A drug counselor, also referred to as a substance abuse counselor, helps people who are suffering from drug addiction. Working with individuals or groups, drug counselors spend as much time as necessary helping addicts until they've overcome the addiction. Drug counselors may also work with the addict's family. The job is not easy, but the rewards are great [source: innerbody].
Here's how to become a drug counselor:
- Earn a high school diploma or General Equivalency Diploma. Take courses such as biology, health, psychology and sociology.
- Study in a bachelor's or master's degree program in counseling at a college or university. Courses should include subjects, such as abnormal psychology, anatomy, and individual and group counseling techniques.
- Gain practical experience by interning at a clinic, hospital or prevention program.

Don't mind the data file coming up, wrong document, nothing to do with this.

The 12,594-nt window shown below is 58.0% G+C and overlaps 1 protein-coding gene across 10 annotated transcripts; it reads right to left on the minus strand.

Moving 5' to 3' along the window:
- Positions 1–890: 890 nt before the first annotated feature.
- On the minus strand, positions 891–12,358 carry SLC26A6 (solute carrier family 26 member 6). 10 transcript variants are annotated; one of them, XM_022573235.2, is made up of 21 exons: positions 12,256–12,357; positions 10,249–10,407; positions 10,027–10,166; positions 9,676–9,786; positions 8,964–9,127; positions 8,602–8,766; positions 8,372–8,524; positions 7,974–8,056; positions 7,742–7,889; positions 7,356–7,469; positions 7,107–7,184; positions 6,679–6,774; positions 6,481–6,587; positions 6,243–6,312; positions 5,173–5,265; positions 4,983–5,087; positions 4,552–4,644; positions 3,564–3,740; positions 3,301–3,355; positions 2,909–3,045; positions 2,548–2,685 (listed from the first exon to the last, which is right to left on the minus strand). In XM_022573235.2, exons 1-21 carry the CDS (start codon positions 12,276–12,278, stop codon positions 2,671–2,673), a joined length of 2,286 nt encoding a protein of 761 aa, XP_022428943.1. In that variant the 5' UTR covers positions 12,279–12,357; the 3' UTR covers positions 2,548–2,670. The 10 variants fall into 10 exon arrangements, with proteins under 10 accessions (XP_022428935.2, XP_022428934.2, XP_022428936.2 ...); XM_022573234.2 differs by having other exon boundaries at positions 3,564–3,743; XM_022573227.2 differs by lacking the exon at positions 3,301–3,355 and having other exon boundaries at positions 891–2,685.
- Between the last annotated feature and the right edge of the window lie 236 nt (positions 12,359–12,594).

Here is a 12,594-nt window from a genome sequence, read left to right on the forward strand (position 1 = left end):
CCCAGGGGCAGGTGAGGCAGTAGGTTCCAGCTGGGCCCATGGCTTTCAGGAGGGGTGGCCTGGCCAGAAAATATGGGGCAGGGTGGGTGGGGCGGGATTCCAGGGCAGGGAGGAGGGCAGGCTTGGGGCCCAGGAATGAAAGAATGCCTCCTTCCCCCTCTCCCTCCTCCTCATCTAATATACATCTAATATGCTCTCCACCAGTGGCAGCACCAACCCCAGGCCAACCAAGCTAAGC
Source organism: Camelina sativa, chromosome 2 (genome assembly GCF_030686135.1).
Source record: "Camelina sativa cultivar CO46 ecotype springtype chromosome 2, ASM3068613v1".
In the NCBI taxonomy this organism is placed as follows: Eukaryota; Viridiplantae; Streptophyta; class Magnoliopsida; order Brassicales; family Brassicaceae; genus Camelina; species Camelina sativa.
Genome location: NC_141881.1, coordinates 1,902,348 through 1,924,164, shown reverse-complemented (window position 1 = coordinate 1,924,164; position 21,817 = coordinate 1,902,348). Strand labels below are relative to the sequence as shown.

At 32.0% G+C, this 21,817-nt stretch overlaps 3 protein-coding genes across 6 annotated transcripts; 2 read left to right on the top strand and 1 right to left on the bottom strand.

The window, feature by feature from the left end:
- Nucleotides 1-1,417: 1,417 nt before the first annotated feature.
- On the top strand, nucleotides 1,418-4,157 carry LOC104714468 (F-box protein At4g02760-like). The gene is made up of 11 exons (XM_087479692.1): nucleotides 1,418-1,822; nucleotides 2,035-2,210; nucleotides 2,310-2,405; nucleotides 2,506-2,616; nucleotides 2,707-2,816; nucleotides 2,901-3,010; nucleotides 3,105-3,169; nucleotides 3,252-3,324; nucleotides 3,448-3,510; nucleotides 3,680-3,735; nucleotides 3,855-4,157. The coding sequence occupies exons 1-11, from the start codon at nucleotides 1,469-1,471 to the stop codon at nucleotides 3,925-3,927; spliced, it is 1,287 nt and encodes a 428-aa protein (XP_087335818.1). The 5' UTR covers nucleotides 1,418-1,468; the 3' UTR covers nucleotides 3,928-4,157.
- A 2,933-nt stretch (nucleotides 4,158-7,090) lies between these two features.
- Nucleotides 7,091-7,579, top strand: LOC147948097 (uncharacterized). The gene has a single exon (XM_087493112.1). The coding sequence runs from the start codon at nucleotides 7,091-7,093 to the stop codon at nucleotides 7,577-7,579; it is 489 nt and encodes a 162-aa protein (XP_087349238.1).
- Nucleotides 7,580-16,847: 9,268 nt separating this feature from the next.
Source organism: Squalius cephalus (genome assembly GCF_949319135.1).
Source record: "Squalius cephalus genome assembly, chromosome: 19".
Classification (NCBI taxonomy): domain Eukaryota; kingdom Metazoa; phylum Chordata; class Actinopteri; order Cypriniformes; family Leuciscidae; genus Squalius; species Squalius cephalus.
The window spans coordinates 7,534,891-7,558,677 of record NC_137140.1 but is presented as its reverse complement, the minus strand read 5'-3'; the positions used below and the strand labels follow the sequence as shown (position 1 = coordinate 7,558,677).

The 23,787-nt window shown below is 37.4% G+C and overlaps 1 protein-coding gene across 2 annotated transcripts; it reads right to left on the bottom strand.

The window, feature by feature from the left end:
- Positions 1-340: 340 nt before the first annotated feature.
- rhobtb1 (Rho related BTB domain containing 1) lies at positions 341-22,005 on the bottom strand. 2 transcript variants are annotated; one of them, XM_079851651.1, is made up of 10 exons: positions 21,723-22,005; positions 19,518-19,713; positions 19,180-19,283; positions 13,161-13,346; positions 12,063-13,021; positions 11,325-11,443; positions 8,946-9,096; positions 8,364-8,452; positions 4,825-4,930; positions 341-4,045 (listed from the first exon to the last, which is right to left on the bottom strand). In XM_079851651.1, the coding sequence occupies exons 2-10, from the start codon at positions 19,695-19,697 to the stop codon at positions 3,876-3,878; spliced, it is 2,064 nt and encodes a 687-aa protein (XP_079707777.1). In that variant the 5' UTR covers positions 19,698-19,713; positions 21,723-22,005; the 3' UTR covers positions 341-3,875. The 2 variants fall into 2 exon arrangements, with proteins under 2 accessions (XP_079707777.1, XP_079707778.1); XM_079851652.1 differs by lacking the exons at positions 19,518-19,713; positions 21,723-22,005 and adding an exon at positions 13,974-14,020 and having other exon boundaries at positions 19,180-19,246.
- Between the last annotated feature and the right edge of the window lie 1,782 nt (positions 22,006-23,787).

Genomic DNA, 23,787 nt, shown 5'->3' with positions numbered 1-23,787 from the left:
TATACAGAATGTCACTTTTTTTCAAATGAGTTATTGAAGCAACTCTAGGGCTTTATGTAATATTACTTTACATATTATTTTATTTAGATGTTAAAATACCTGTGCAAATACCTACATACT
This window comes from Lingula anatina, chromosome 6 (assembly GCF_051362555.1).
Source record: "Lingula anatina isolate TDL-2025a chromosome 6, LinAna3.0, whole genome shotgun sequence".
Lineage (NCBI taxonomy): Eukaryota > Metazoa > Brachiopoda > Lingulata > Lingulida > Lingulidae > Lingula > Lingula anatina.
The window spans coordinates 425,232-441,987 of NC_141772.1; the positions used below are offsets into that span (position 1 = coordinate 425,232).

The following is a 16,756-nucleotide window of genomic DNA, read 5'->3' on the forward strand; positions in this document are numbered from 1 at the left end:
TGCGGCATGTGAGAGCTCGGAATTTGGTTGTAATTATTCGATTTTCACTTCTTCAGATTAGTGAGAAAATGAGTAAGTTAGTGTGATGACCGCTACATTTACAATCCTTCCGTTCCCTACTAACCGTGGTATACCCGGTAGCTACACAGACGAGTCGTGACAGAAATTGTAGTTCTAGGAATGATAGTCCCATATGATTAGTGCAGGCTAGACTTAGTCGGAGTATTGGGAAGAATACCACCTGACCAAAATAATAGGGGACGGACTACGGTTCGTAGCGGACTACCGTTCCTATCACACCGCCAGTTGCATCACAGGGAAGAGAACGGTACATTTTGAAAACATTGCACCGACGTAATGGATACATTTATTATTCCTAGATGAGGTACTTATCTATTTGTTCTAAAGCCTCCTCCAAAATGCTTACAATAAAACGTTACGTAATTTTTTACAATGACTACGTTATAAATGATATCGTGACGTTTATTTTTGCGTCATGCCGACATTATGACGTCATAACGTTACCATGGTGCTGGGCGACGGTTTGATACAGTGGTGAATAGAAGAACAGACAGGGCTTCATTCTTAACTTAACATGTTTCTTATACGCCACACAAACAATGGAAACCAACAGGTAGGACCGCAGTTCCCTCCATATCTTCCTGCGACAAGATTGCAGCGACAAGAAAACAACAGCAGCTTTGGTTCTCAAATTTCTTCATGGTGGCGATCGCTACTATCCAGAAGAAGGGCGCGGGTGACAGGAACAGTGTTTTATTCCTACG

- Obtain certification. Certification requirements vary from state to state, so find out what the requirements are in your state. You can contact the Association for Addiction Professionals (NAADAC) for information.
- Seek employment at a hospital or clinic. You may be able to continue working at the place where you completed your internship.
- Consider becoming an independent drug counselor when you've gained enough experience [source: degreedirectory].